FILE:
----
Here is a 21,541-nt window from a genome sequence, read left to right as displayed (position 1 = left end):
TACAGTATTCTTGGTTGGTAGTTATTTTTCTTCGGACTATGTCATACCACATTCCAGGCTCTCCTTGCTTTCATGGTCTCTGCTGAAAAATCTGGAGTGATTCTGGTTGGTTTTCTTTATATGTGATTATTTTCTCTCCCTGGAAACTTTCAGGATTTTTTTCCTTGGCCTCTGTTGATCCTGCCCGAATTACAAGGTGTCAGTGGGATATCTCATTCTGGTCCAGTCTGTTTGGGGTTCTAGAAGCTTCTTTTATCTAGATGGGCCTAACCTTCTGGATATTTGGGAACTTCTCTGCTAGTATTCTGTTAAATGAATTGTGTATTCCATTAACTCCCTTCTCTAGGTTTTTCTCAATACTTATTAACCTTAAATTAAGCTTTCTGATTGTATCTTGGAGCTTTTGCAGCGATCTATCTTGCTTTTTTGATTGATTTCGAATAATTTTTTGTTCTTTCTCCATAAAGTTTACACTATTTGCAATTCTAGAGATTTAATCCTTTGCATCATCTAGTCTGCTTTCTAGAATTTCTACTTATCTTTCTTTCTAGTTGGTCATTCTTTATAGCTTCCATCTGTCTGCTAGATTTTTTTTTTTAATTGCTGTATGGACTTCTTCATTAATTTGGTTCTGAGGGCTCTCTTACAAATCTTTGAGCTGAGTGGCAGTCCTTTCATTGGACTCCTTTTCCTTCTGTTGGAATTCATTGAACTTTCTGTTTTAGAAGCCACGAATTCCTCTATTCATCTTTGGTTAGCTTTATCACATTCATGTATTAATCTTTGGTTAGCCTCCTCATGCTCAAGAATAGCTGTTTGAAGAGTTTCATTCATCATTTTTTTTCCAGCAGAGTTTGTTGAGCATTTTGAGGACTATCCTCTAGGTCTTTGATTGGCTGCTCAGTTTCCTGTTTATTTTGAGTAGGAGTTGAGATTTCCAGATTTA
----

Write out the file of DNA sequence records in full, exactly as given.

Here is a 21,541-nt window from a genome sequence, read left to right as displayed (position 1 = left end):
TACAGTATTCTTGGTTGGTAGTTATTTTTCTTCGGACTATGTCATACCACATTCCAGGCTCTCCTTGCTTTCATGGTCTCTGCTGAAAAATCTGGAGTGATTCTGGTTGGTTTTCTTTATATGTGATTATTTTCTCTCCCTGGAAACTTTCAGGATTTTTTTCCTTGGCCTCTGTTGATCCTGCCCGAATTACAAGGTGTCAGTGGGATATCTCATTCTGGTCCAGTCTGTTTGGGGTTCTAGAAGCTTCTTTTATCTAGATGGGCCTAACCTTCTGGATATTTGGGAACTTCTCTGCTAGTATTCTGTTAAATGAATTGTGTATTCCATTAACTCCCTTCTCTAGGTTTTTCTCAATACTTATTAACCTTAAATTAAGCTTTCTGATTGTATCTTGGAGCTTTTGCAGCGATCTATCTTGCTTTTTTGATTGATTTCGAATAATTTTTTGTTCTTTCTCCATAAAGTTTACACTATTTGCAATTCTAGAGATTTAATCCTTTGCATCATCTAGTCTGCTTTCTAGAATTTCTACTTATCTTTCTTTCTAGTTGGTCATTCTTTATAGCTTCCATCTGTCTGCTAGATTTTTTTTTTTAATTGCTGTATGGACTTCTTCATTAATTTGGTTCTGAGGGCTCTCTTACAAATCTTTGAGCTGAGTGGCAGTCCTTTCATTGGACTCCTTTTCCTTCTGTTGGAATTCATTGAACTTTCTGTTTTAGAAGCCACGAATTCCTCTATTCATCTTTGGTTAGCTTTATCACATTCATGTATTAATCTTTGGTTAGCCTCCTCATGCTCAAGAATAGCTGTTTGAAGAGTTTCATTCATCATTTTTTTTCCAGCAGAGTTTGTTGAGCATTTTGAGGACTATCCTCTAGGTCTTTGATTGGCTGCTCAGTTTCCTGTTTATTTTGAGTAGGAGTTGAGATTTCCAGATTTA